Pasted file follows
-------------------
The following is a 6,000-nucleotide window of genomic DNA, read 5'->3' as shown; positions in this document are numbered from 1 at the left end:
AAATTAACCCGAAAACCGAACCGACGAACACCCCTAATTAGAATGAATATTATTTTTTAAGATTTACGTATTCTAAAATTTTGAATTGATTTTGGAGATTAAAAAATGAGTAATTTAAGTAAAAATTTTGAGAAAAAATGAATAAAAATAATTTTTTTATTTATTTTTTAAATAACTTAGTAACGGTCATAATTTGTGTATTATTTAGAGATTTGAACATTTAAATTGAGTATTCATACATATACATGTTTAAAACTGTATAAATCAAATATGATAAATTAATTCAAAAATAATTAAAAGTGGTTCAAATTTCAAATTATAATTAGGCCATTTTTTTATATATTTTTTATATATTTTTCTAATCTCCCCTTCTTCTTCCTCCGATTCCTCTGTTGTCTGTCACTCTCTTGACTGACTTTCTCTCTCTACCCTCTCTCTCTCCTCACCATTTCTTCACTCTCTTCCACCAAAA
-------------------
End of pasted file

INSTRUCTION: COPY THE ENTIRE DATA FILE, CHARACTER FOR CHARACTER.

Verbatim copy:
The following is a 6,000-nucleotide window of genomic DNA, read 5'->3' as shown; positions in this document are numbered from 1 at the left end:
AAATTAACCCGAAAACCGAACCGACGAACACCCCTAATTAGAATGAATATTATTTTTTAAGATTTACGTATTCTAAAATTTTGAATTGATTTTGGAGATTAAAAAATGAGTAATTTAAGTAAAAATTTTGAGAAAAAATGAATAAAAATAATTTTTTTATTTATTTTTTAAATAACTTAGTAACGGTCATAATTTGTGTATTATTTAGAGATTTGAACATTTAAATTGAGTATTCATACATATACATGTTTAAAACTGTATAAATCAAATATGATAAATTAATTCAAAAATAATTAAAAGTGGTTCAAATTTCAAATTATAATTAGGCCATTTTTTTATATATTTTTTATATATTTTTCTAATCTCCCCTTCTTCTTCCTCCGATTCCTCTGTTGTCTGTCACTCTCTTGACTGACTTTCTCTCTCTACCCTCTCTCTCTCCTCACCATTTCTTCACTCTCTTCCACCAAAA